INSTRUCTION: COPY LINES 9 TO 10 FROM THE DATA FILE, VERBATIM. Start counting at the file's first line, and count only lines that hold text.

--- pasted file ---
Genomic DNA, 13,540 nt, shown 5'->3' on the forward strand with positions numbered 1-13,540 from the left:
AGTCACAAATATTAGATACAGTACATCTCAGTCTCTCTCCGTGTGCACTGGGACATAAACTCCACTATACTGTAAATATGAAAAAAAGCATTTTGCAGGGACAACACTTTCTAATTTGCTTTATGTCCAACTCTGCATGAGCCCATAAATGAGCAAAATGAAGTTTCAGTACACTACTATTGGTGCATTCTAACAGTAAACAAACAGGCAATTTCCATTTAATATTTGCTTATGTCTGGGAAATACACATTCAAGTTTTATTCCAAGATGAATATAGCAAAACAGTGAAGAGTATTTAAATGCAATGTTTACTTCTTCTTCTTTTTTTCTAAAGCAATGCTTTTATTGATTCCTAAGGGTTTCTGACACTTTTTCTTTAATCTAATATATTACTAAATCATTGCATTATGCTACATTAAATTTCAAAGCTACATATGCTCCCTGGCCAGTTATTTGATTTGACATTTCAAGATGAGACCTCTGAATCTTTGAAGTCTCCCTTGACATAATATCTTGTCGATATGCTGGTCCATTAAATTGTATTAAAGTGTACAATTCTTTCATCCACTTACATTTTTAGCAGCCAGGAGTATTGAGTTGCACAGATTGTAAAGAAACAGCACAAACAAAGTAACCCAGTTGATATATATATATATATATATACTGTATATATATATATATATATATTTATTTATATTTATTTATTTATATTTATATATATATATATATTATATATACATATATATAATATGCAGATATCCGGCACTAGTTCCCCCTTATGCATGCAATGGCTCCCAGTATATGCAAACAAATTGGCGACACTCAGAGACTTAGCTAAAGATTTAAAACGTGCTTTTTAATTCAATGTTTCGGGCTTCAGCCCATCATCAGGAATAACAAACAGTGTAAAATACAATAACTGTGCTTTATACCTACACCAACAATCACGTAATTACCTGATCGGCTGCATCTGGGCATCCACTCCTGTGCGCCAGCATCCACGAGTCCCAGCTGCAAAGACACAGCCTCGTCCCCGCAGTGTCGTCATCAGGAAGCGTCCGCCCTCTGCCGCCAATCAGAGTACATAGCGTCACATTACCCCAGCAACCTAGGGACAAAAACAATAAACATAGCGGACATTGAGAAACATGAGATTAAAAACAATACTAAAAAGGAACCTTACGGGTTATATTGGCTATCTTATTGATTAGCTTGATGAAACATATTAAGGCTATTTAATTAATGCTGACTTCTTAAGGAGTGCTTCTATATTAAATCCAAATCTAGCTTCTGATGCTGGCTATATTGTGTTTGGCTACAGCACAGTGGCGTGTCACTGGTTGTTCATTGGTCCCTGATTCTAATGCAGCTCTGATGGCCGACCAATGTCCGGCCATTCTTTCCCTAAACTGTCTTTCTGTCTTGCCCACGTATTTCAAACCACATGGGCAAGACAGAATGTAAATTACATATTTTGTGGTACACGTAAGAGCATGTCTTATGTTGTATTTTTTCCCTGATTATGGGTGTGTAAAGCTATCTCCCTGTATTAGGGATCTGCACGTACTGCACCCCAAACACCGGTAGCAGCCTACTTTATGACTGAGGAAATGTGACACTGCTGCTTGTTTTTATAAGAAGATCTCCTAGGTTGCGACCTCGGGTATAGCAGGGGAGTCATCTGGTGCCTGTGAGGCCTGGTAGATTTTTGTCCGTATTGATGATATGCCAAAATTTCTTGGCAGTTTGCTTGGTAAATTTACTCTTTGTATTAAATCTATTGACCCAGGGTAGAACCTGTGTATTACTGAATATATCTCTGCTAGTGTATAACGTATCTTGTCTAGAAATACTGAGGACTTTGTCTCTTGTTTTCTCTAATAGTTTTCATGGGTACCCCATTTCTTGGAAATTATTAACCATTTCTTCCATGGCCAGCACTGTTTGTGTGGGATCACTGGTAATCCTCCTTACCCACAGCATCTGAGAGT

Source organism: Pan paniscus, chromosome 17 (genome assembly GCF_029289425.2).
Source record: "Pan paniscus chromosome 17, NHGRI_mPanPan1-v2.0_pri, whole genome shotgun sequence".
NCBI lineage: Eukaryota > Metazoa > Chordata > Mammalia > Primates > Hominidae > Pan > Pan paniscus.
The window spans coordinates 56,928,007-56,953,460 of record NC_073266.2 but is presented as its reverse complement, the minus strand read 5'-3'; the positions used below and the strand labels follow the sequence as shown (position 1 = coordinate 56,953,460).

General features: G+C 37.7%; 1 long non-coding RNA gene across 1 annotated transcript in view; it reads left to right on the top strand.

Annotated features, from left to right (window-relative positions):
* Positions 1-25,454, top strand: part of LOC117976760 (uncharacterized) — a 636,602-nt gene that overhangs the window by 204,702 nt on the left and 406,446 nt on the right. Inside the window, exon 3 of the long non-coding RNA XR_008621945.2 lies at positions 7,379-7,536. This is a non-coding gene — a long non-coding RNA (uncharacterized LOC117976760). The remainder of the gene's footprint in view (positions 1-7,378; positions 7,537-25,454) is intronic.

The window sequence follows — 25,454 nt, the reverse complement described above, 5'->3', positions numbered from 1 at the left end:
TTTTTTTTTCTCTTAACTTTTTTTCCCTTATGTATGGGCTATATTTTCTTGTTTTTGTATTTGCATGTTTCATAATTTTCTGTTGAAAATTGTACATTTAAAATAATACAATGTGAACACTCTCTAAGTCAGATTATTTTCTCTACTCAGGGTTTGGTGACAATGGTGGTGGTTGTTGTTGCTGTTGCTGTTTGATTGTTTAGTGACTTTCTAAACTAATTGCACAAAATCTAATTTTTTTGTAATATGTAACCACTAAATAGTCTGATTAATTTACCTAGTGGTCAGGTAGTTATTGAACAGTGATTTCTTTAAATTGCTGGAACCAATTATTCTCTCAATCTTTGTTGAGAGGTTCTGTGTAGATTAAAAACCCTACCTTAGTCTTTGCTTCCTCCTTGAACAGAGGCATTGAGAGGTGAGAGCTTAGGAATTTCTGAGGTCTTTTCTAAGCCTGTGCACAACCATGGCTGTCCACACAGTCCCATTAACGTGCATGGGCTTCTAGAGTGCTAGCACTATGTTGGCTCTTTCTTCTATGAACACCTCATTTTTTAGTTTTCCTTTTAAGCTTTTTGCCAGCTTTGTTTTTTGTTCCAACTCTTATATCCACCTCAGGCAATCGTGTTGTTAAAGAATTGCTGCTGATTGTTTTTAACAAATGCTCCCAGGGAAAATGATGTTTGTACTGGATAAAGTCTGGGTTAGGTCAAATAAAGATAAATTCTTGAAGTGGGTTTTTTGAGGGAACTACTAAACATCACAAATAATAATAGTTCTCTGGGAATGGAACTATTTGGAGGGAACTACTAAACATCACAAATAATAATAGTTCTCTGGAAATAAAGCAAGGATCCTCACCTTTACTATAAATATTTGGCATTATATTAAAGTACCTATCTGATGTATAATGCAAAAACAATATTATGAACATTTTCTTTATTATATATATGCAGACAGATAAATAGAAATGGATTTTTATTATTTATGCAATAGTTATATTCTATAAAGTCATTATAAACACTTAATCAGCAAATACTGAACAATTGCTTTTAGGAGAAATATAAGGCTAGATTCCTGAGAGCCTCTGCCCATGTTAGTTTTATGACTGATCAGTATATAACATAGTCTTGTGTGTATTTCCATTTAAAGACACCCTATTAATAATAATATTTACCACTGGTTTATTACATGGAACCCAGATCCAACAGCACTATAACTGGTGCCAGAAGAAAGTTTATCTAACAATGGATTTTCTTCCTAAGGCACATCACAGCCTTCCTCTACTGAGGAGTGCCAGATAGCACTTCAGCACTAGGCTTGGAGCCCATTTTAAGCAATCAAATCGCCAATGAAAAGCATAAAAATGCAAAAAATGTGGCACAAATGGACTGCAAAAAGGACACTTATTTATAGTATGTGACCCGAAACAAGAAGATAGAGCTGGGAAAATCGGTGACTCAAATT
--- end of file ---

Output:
* Positions 1-25,454, top strand: part of LOC117976760 (uncharacterized) — a 636,602-nt gene that overhangs the window by 204,702 nt on the left and 406,446 nt on the right. Inside the window, exon 3 of the long non-coding RNA XR_008621945.2 lies at positions 7,379-7,536. This is a non-coding gene — a long non-coding RNA (uncharacterized LOC117976760). The remainder of the gene's footprint in view (positions 1-7,378; positions 7,537-25,454) is intronic.

The window sequence follows — 25,454 nt, the reverse complement described above, 5'->3', positions numbered from 1 at the left end: